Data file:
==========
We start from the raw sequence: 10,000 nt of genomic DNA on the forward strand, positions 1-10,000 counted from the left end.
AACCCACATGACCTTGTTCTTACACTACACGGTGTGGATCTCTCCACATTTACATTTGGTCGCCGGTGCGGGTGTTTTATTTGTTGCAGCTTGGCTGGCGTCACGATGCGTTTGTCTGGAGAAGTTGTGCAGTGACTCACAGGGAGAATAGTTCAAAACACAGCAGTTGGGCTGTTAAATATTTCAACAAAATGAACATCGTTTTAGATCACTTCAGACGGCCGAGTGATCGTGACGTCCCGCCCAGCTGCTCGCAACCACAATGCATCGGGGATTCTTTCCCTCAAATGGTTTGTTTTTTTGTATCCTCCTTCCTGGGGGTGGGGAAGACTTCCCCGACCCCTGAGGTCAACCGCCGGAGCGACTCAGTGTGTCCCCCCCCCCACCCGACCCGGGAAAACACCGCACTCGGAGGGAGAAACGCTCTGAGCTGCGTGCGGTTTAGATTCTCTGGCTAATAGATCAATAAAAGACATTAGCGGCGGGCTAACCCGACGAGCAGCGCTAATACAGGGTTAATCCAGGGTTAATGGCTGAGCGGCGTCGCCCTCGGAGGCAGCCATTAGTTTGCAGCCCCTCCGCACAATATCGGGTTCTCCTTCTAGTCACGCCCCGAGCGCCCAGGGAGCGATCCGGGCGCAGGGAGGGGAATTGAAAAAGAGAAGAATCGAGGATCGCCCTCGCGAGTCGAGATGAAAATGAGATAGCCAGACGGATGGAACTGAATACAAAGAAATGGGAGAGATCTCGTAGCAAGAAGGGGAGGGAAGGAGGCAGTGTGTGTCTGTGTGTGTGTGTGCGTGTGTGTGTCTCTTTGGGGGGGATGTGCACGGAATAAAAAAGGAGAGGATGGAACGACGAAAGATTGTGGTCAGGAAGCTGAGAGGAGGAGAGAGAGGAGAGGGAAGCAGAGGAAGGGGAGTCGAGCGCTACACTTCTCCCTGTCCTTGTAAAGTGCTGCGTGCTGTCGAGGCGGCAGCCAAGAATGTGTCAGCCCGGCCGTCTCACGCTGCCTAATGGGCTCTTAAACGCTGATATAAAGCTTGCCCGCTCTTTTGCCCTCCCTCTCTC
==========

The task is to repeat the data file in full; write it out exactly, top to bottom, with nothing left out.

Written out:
We start from the raw sequence: 10,000 nt of genomic DNA on the forward strand, positions 1-10,000 counted from the left end.
AACCCACATGACCTTGTTCTTACACTACACGGTGTGGATCTCTCCACATTTACATTTGGTCGCCGGTGCGGGTGTTTTATTTGTTGCAGCTTGGCTGGCGTCACGATGCGTTTGTCTGGAGAAGTTGTGCAGTGACTCACAGGGAGAATAGTTCAAAACACAGCAGTTGGGCTGTTAAATATTTCAACAAAATGAACATCGTTTTAGATCACTTCAGACGGCCGAGTGATCGTGACGTCCCGCCCAGCTGCTCGCAACCACAATGCATCGGGGATTCTTTCCCTCAAATGGTTTGTTTTTTTGTATCCTCCTTCCTGGGGGTGGGGAAGACTTCCCCGACCCCTGAGGTCAACCGCCGGAGCGACTCAGTGTGTCCCCCCCCCCACCCGACCCGGGAAAACACCGCACTCGGAGGGAGAAACGCTCTGAGCTGCGTGCGGTTTAGATTCTCTGGCTAATAGATCAATAAAAGACATTAGCGGCGGGCTAACCCGACGAGCAGCGCTAATACAGGGTTAATCCAGGGTTAATGGCTGAGCGGCGTCGCCCTCGGAGGCAGCCATTAGTTTGCAGCCCCTCCGCACAATATCGGGTTCTCCTTCTAGTCACGCCCCGAGCGCCCAGGGAGCGATCCGGGCGCAGGGAGGGGAATTGAAAAAGAGAAGAATCGAGGATCGCCCTCGCGAGTCGAGATGAAAATGAGATAGCCAGACGGATGGAACTGAATACAAAGAAATGGGAGAGATCTCGTAGCAAGAAGGGGAGGGAAGGAGGCAGTGTGTGTCTGTGTGTGTGTGTGCGTGTGTGTGTCTCTTTGGGGGGGATGTGCACGGAATAAAAAAGGAGAGGATGGAACGACGAAAGATTGTGGTCAGGAAGCTGAGAGGAGGAGAGAGAGGAGAGGGAAGCAGAGGAAGGGGAGTCGAGCGCTACACTTCTCCCTGTCCTTGTAAAGTGCTGCGTGCTGTCGAGGCGGCAGCCAAGAATGTGTCAGCCCGGCCGTCTCACGCTGCCTAATGGGCTCTTAAACGCTGATATAAAGCTTGCCCGCTCTTTTGCCCTCCCTCTCTC